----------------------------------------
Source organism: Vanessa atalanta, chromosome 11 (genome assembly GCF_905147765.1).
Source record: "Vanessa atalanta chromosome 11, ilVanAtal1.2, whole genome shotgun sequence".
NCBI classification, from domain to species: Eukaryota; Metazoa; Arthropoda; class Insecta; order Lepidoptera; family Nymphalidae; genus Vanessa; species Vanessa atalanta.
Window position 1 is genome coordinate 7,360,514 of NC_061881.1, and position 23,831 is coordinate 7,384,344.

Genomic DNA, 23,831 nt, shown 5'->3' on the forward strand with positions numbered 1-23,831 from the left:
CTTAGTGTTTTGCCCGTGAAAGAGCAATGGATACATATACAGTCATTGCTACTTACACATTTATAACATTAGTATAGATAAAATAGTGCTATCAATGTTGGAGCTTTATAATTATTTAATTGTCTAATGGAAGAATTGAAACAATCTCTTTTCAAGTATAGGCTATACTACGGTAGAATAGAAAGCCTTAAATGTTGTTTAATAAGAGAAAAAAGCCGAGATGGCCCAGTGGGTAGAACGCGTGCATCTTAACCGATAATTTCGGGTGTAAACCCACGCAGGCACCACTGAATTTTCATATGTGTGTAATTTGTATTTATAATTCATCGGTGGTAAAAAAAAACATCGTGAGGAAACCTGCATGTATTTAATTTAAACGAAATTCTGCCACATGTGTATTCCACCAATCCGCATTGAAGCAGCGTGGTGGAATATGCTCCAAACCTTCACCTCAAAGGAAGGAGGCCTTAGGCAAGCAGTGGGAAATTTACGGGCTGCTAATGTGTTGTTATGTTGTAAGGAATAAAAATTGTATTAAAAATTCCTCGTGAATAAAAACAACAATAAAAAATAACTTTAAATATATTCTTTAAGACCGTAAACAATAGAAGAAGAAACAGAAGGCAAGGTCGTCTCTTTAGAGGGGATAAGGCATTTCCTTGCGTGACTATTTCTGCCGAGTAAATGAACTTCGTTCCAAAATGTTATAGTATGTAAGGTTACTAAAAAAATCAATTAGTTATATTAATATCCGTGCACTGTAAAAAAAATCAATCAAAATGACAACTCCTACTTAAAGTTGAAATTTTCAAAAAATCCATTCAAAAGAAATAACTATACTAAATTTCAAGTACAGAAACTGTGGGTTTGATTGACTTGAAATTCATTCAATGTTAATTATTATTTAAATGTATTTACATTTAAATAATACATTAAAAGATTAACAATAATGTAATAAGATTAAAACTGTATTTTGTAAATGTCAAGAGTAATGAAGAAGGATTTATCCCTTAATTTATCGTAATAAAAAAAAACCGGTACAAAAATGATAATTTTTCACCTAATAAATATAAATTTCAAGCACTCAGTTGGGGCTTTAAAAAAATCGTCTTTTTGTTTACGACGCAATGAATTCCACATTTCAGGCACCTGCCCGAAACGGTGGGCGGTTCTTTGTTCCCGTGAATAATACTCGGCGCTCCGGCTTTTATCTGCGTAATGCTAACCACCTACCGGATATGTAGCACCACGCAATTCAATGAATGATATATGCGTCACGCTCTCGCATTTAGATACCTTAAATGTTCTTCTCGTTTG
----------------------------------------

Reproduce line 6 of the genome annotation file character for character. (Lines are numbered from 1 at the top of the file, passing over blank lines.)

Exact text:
CTTAGTGTTTTGCCCGTGAAAGAGCAATGGATACATATACAGTCATTGCTACTTACACATTTATAACATTAGTATAGATAAAATAGTGCTATCAATGTTGGAGCTTTATAATTATTTAATTGTCTAATGGAAGAATTGAAACAATCTCTTTTCAAGTATAGGCTATACTACGGTAGAATAGAAAGCCTTAAATGTTGTTTAATAAGAGAAAAAAGCCGAGATGGCCCAGTGGGTAGAACGCGTGCATCTTAACCGATAATTTCGGGTGTAAACCCACGCAGGCACCACTGAATTTTCATATGTGTGTAATTTGTATTTATAATTCATCGGTGGTAAAAAAAAACATCGTGAGGAAACCTGCATGTATTTAATTTAAACGAAATTCTGCCACATGTGTATTCCACCAATCCGCATTGAAGCAGCGTGGTGGAATATGCTCCAAACCTTCACCTCAAAGGAAGGAGGCCTTAGGCAAGCAGTGGGAAATTTACGGGCTGCTAATGTGTTGTTATGTTGTAAGGAATAAAAATTGTATTAAAAATTCCTCGTGAATAAAAACAACAATAAAAAATAACTTTAAATATATTCTTTAAGACCGTAAACAATAGAAGAAGAAACAGAAGGCAAGGTCGTCTCTTTAGAGGGGATAAGGCATTTCCTTGCGTGACTATTTCTGCCGAGTAAATGAACTTCGTTCCAAAATGTTATAGTATGTAAGGTTACTAAAAAAATCAATTAGTTATATTAATATCCGTGCACTGTAAAAAAAATCAATCAAAATGACAACTCCTACTTAAAGTTGAAATTTTCAAAAAATCCATTCAAAAGAAATAACTATACTAAATTTCAAGTACAGAAACTGTGGGTTTGATTGACTTGAAATTCATTCAATGTTAATTATTATTTAAATGTATTTACATTTAAATAATACATTAAAAGATTAACAATAATGTAATAAGATTAAAACTGTATTTTGTAAATGTCAAGAGTAATGAAGAAGGATTTATCCCTTAATTTATCGTAATAAAAAAAAACCGGTACAAAAATGATAATTTTTCACCTAATAAATATAAATTTCAAGCACTCAGTTGGGGCTTTAAAAAAATCGTCTTTTTGTTTACGACGCAATGAATTCCACATTTCAGGCACCTGCCCGAAACGGTGGGCGGTTCTTTGTTCCCGTGAATAATACTCGGCGCTCCGGCTTTTATCTGCGTAATGCTAACCACCTACCGGATATGTAGCACCACGCAATTCAATGAATGATATATGCGTCACGCTCTCGCATTTAGATACCTTAAATGTTCTTCTCGTTTG